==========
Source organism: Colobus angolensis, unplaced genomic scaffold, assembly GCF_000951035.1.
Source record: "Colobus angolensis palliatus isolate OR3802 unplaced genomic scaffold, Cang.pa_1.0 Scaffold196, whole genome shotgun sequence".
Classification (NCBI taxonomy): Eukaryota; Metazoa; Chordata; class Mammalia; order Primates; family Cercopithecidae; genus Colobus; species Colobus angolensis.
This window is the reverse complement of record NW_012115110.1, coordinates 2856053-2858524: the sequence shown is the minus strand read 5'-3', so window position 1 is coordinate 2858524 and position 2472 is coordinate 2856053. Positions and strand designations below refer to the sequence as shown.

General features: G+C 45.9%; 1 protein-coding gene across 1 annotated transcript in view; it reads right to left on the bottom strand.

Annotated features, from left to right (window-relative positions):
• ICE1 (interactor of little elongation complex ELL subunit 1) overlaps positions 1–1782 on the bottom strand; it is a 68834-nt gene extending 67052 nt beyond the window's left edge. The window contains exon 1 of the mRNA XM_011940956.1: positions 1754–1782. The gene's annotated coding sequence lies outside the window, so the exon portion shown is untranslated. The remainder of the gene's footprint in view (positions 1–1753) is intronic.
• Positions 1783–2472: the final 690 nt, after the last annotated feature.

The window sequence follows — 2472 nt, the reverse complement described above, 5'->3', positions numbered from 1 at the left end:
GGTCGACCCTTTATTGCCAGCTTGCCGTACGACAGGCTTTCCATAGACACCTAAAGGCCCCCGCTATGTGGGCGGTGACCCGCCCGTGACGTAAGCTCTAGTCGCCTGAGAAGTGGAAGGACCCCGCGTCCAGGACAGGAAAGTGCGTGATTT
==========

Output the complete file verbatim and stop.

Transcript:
Source organism: Colobus angolensis, unplaced genomic scaffold, assembly GCF_000951035.1.
Source record: "Colobus angolensis palliatus isolate OR3802 unplaced genomic scaffold, Cang.pa_1.0 Scaffold196, whole genome shotgun sequence".
Classification (NCBI taxonomy): Eukaryota; Metazoa; Chordata; class Mammalia; order Primates; family Cercopithecidae; genus Colobus; species Colobus angolensis.
This window is the reverse complement of record NW_012115110.1, coordinates 2856053-2858524: the sequence shown is the minus strand read 5'-3', so window position 1 is coordinate 2858524 and position 2472 is coordinate 2856053. Positions and strand designations below refer to the sequence as shown.

General features: G+C 45.9%; 1 protein-coding gene across 1 annotated transcript in view; it reads right to left on the bottom strand.

Annotated features, from left to right (window-relative positions):
• ICE1 (interactor of little elongation complex ELL subunit 1) overlaps positions 1–1782 on the bottom strand; it is a 68834-nt gene extending 67052 nt beyond the window's left edge. The window contains exon 1 of the mRNA XM_011940956.1: positions 1754–1782. The gene's annotated coding sequence lies outside the window, so the exon portion shown is untranslated. The remainder of the gene's footprint in view (positions 1–1753) is intronic.
• Positions 1783–2472: the final 690 nt, after the last annotated feature.

The window sequence follows — 2472 nt, the reverse complement described above, 5'->3', positions numbered from 1 at the left end:
GGTCGACCCTTTATTGCCAGCTTGCCGTACGACAGGCTTTCCATAGACACCTAAAGGCCCCCGCTATGTGGGCGGTGACCCGCCCGTGACGTAAGCTCTAGTCGCCTGAGAAGTGGAAGGACCCCGCGTCCAGGACAGGAAAGTGCGTGATTT